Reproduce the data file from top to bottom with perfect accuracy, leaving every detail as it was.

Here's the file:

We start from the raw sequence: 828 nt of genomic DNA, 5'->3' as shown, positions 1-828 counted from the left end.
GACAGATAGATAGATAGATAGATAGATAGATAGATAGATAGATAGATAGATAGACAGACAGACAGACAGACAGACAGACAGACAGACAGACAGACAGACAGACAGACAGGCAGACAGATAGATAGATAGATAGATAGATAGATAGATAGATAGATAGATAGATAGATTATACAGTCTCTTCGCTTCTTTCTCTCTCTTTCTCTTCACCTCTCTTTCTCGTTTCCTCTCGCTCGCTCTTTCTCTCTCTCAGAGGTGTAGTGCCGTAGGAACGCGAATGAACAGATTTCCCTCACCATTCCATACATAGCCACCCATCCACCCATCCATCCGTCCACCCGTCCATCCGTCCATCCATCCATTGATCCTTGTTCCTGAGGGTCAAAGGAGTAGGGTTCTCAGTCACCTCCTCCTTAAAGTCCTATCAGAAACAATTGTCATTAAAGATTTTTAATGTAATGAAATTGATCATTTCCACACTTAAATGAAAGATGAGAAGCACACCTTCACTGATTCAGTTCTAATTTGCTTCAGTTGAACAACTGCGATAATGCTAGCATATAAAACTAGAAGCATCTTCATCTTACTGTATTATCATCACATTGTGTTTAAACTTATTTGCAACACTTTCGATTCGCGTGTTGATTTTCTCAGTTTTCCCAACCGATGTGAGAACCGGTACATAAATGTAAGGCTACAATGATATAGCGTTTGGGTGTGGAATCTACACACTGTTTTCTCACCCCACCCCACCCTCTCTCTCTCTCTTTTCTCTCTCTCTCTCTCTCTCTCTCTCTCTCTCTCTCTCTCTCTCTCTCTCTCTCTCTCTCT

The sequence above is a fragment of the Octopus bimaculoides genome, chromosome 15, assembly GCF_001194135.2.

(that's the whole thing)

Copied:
We start from the raw sequence: 828 nt of genomic DNA, 5'->3' as shown, positions 1-828 counted from the left end.
GACAGATAGATAGATAGATAGATAGATAGATAGATAGATAGATAGATAGATAGACAGACAGACAGACAGACAGACAGACAGACAGACAGACAGACAGACAGACAGACAGGCAGACAGATAGATAGATAGATAGATAGATAGATAGATAGATAGATAGATAGATAGATTATACAGTCTCTTCGCTTCTTTCTCTCTCTTTCTCTTCACCTCTCTTTCTCGTTTCCTCTCGCTCGCTCTTTCTCTCTCTCAGAGGTGTAGTGCCGTAGGAACGCGAATGAACAGATTTCCCTCACCATTCCATACATAGCCACCCATCCACCCATCCATCCGTCCACCCGTCCATCCGTCCATCCATCCATTGATCCTTGTTCCTGAGGGTCAAAGGAGTAGGGTTCTCAGTCACCTCCTCCTTAAAGTCCTATCAGAAACAATTGTCATTAAAGATTTTTAATGTAATGAAATTGATCATTTCCACACTTAAATGAAAGATGAGAAGCACACCTTCACTGATTCAGTTCTAATTTGCTTCAGTTGAACAACTGCGATAATGCTAGCATATAAAACTAGAAGCATCTTCATCTTACTGTATTATCATCACATTGTGTTTAAACTTATTTGCAACACTTTCGATTCGCGTGTTGATTTTCTCAGTTTTCCCAACCGATGTGAGAACCGGTACATAAATGTAAGGCTACAATGATATAGCGTTTGGGTGTGGAATCTACACACTGTTTTCTCACCCCACCCCACCCTCTCTCTCTCTCTTTTCTCTCTCTCTCTCTCTCTCTCTCTCTCTCTCTCTCTCTCTCTCTCTCTCTCTCTCTCTCT

The sequence above is a fragment of the Octopus bimaculoides genome, chromosome 15, assembly GCF_001194135.2.